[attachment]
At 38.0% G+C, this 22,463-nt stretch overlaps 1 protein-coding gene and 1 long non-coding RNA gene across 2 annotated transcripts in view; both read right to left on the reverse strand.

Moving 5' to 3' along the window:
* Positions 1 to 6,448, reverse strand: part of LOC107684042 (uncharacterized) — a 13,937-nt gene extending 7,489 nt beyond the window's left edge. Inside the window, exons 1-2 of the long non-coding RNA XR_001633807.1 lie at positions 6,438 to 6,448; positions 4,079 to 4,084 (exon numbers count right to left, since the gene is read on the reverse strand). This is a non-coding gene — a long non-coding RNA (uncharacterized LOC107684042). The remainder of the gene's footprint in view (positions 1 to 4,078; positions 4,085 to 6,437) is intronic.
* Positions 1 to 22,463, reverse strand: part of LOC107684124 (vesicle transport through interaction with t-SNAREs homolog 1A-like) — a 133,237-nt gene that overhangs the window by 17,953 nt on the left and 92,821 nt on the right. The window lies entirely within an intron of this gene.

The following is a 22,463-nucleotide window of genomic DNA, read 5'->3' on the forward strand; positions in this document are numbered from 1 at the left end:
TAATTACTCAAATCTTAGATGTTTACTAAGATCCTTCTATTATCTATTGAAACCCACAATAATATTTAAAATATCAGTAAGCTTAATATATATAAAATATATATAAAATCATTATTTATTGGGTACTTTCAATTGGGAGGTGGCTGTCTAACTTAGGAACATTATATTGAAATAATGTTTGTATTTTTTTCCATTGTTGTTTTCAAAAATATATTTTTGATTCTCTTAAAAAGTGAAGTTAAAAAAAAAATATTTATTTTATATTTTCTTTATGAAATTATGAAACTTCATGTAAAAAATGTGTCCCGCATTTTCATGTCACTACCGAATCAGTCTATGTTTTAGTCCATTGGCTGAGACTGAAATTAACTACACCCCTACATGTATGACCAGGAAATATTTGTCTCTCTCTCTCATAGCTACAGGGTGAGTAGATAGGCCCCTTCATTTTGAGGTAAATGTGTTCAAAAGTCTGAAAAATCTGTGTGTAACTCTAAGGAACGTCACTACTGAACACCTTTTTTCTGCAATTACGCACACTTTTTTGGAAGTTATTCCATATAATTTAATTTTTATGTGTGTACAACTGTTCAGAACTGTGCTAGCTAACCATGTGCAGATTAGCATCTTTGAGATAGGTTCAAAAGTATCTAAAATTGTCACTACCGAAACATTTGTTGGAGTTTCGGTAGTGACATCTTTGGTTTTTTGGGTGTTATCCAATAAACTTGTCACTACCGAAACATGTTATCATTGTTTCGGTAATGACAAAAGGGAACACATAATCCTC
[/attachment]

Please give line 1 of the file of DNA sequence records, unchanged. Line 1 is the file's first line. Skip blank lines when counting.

At 38.0% G+C, this 22,463-nt stretch overlaps 1 protein-coding gene and 1 long non-coding RNA gene across 2 annotated transcripts in view; both read right to left on the reverse strand.